<input type="submit" value="Pay with PayPal!">

Step 6

Make a Donation to NETTUTS
Fill out the form and send us a few dollars for your favourite tutorial:

Donation / Contribution?

Which tutorial are you donating for?

How much do you want to donate?

So there you have it. In the somewhat silly example above I've used two <select> fields. You could of course use regular text fields or really any combination. You can even leave fields out, for example it's not really necessary to have the item_number and item_name in my example.

If you fill out the form and press Pay, you'll see where the three inputs appear in PayPal - don't worry you don't need to actually pay!

Here's the final code I used:

<p><big><b>Make a Donation to NETTUTS</b></big><br />
Fill out the form and send us a few dollars for your favourite tutorial:</p>

<form action="" method="post">

    <input type="hidden" name="cmd" value="_xclick">
    <input type="hidden" name="business" value="">
    <strong>Donation / Contribution? </strong><br />
    <select name="item_name">
      <option value="Donation">Donation</option>
      <option value="Contribution">Contribution</option>

    <strong>Which tutorial are you donating for?</strong><br />   
    <select name="item_number">
      <option value="PayPal Form Tutorial">The PayPal Form Tutorial</option>
      <option value="Amazon S3 Tutorial">The Amazon S3 Tutorial</option>
      <option value="Some Other Tutorial">Some Other Tutorial</option>

    <strong>How much do you want to donate?</strong><br />
    $ <input type="text" name="amount">

    <input type="hidden" name="no_shipping" value="0">
    <input type="hidden" name="no_note" value="1">
    <input type="hidden" name="currency_code" value="USD">
    <input type="hidden" name="lc" value="AU">
    <input type="hidden" name="bn" value="PP-BuyNowBF">
	<input type="hidden" name="return" value="">

	<br /><br />
    <input type="submit" value="Pay with PayPal!">

Related Posts
  • Code
    Creative Coding
    Using the Included Password Strength Meter Script in WordPressPassword meter 400
    WordPress uses a pretty nifty password strength script that is used to display whether the passwords you entered in the WordPress admin are: not the same, very weak, weak, medium or strong. Currently this script is only used when creating creating new users and when changing your password in your admin. In this article, I will be teaching you on how to use the WordPress' password strength meter in your own forms.Read More…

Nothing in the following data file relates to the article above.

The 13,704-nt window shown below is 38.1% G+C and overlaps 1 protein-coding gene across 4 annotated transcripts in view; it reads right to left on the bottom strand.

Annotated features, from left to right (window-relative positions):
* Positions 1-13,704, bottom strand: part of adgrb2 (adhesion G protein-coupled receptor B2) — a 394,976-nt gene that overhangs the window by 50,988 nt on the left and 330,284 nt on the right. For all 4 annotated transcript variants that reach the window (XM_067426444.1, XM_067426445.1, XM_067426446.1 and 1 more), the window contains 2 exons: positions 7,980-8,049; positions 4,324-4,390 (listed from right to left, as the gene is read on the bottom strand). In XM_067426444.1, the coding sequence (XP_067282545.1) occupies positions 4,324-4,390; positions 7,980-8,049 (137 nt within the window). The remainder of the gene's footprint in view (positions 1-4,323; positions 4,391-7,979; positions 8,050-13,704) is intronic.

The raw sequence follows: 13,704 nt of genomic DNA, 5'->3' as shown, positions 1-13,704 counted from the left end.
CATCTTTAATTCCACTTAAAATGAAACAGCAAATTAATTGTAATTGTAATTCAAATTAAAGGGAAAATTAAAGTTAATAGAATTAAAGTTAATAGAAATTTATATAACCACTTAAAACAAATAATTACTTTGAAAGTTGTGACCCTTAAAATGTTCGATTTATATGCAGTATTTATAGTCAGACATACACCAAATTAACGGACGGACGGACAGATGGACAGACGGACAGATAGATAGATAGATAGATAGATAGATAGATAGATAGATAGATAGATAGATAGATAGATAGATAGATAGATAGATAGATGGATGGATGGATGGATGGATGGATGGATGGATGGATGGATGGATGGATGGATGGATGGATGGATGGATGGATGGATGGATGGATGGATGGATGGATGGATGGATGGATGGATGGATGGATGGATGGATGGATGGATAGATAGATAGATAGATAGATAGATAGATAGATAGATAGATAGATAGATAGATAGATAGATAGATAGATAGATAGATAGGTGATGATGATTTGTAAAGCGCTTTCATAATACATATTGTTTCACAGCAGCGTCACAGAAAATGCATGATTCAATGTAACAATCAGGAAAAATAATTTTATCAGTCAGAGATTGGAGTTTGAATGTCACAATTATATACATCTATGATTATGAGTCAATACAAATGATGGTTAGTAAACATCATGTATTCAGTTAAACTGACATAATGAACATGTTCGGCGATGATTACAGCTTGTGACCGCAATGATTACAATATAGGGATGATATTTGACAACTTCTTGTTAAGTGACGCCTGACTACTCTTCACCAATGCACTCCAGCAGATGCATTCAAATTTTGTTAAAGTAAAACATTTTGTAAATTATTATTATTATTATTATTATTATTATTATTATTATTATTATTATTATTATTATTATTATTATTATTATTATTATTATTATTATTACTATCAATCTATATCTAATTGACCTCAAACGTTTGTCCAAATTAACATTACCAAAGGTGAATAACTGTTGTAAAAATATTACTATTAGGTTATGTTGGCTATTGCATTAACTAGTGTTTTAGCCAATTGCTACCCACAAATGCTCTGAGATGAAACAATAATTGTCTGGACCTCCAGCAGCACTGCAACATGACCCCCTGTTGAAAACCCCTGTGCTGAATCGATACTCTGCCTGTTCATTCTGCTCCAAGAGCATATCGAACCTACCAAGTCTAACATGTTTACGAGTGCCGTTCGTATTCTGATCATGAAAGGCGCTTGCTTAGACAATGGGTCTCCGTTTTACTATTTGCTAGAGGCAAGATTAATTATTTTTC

• Web Design
    Creating Friendlier, “Conversational” Web FormsForm retina
    Web forms are constantly a hot topic when it comes to web design and user interaction. The reasons for this are vast, but one of the more obvious reasons is that forms are the most basic way for a user to input information into your application. In this article, we'll discuss a few techniques that allow your forms to respond to the user's input, while helping to obscure unnecessarily confusing or overwhelming elements.Read More…
  • Code
    Validation and Exception Handling: From the UI to the BackendProcedural to oop php retina preview
    Sooner or later in your programming career you will be faced with the dilemma of validation and exception handling. This was the case with me and my team also. A couple or so years ago we reached a point when we had to take architectural actions to accommodate all the exceptional cases our quite large software project needed to handle. Below is a list of practices we came to value and apply when it comes to validation and exception handling.Read More…
  • Web Design
    Implementing the Float Label Form PatternForm float input retina
    Using Matt Smith’s mobile form interaction design as a guide, we will create a stunning form interaction for the web that’s both beautiful and accessible using HTML, CSS and JavaScript.Read More…
  • Code
    Understanding Cross-Site Request Forgery in .NETCsrf dotnet retina preview
    You can only produce secure web applications by taking security into account, from the start. This requires thinking of the potential ways someone could attack your site as you create each page, form, and action. It also requires understanding the most common types of security problems and how to address them.Read More…
  • Code
    How to Accept Payments With StripeCode
    Processing credit cards is unfortunately far more difficult than we might hope, as developers. Given that it’s such a common task, is it really necessary that we jump through countless hoops (surrounded by fire, of course) for the sole purpose of processing a payment? Merchants? Gateways? SSL? Security? Very quickly, a seemingly simple operation can become an overwhelmingly confusing and, more importantly, dangerous task. Any time that you find yourself handling a user’s sensitive data, you better be on your toes. Read More…